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The first toy trains were made of lead and had no moving parts. Some had wheels which turned, but these had to be pulled or pushed. A few of the early 19th-century push toy rails were made from tinplate, like the large, durable, stylized locomotive toys in the U.S., that were painted red and gold and decorated with hearts and flowers. model trains manufacturer list

Around 1875, technological advancements in materials and manufacturing enabled tin to be scraped, cut, rolled, and lithographed faster than previously.
Toy trains were revolutionized when Märklin, a German company which specialized in doll house accessories, sought to make an equal toy for boys where a constant revenue stream could be ensured by selling add-on accessories for years after the initial purchase. Along with boxed sets containing a train and monitor, Märklin offered extra track, rolling stock, and buildings sold separately, creating the predecessor to the modern model train layout featuring scenery and buildings along with an operating train.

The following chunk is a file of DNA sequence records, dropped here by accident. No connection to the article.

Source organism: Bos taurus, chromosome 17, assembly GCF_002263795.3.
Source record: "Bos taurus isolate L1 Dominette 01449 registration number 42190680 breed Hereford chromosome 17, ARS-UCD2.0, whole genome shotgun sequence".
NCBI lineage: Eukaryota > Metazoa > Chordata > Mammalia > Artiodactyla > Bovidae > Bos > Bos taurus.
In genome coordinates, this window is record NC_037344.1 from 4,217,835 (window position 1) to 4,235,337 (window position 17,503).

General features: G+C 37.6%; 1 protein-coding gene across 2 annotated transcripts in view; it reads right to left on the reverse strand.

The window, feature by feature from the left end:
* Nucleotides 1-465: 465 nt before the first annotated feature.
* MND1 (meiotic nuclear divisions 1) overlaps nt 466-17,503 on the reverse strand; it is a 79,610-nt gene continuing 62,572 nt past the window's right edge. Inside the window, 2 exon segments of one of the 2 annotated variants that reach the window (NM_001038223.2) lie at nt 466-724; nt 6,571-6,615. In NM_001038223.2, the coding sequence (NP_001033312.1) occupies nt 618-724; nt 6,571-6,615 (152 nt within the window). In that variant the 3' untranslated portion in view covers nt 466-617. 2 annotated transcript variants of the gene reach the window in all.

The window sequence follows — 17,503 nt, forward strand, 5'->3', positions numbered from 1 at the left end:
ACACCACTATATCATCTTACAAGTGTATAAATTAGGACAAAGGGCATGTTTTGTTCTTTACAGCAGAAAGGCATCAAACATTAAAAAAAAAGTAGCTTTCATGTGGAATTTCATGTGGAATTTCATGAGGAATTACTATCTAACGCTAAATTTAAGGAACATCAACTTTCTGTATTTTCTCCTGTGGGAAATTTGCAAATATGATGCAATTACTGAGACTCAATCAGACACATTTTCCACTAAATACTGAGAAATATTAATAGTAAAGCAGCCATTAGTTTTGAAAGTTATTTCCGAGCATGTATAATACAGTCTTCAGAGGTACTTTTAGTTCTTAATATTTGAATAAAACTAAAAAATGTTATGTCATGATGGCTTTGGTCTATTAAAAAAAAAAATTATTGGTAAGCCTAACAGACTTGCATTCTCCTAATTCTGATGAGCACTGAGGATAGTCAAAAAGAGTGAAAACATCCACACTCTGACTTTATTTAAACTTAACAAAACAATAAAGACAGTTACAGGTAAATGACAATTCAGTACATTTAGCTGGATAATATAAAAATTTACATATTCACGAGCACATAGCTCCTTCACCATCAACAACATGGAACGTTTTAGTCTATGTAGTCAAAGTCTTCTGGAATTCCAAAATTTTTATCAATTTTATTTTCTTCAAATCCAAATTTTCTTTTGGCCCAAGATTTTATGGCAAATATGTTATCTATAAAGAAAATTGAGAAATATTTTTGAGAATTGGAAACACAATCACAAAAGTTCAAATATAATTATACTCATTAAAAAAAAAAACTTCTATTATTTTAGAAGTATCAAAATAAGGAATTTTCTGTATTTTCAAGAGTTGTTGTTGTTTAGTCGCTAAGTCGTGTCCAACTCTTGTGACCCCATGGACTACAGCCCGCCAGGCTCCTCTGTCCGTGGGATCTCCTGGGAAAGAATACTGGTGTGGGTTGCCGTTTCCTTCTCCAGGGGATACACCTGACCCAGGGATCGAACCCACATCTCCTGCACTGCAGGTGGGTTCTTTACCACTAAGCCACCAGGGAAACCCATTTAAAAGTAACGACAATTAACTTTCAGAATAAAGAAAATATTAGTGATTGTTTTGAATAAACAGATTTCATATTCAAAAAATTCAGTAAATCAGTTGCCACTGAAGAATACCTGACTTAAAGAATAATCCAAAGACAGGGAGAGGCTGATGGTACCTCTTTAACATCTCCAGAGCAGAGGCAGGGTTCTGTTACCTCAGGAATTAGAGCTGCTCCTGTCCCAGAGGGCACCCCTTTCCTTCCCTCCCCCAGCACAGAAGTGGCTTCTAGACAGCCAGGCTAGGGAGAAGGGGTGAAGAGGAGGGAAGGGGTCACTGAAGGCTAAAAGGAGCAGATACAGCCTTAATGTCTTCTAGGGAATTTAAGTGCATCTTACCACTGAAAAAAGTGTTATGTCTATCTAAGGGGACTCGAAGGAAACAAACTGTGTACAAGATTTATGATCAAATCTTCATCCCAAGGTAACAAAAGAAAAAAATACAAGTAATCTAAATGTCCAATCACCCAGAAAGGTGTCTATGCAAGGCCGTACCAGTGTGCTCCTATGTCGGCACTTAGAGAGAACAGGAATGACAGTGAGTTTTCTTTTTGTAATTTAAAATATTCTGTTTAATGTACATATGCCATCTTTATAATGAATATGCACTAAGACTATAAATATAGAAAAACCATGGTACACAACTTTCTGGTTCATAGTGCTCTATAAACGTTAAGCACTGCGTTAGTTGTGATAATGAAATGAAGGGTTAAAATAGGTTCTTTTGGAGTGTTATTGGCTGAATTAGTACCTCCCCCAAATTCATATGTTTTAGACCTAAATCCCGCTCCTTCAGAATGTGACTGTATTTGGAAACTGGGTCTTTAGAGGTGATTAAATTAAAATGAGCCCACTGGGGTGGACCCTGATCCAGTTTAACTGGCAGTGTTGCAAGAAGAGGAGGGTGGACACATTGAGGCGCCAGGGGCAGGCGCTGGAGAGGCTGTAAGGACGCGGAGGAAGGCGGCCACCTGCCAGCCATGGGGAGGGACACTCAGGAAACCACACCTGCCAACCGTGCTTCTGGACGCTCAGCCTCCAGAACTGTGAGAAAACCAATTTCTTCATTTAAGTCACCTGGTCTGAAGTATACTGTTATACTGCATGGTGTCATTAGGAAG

Electric trains followed, with the first appearing in 1897, produced by the U.S. firm Carlisle & Finch. As home use of electricity became more prevalent from the early 20th century, electrical trains gained popularity and as time went on, these electrical trains grew in sophistication, gaining lighting, the ability to change management, to emit a whistling sound, to smoke, to remotely couple and uncouple cars and even load and unload cargo. Toy trains from the first half of the 20th century were often made of lithographed tin; later trains were frequently made mostly of plastic.
Pull toys and wind-up trains were marketed by children, while electrical trains were marketed towards teens, particularly teenaged boys.
Consumer interest in trains as toys waned in the late 1950s, but has undergone resurgence since the late 1990s due in large part to the popularity of Thomas the Tank Engine.

Today, S gauge and O gauge railroads are still considered toy trains by their own adherents and are often accessorized with semi-scale model buildings by Plasticville or even K-Line (who owns the rights to the Plasticville-like buildings created by Marx from the 1950s to the 1970s). However, as a result of their high price, one is more inclined to locate an HO scale or N scale train set in a toy store than an O scale collection.

Many modern electric toy trains comprise sophisticated electronics which emit digitized sound effects and permit the operator to securely and easily run multiple remote controller trains on one loop of track. In the last few decades, many toy train operators will operate a train with a TV camera in the front part of the engine and hooked up to a screen, such as pc monitor. This will show an image, similar to that of a genuine (smaller size) railroad.

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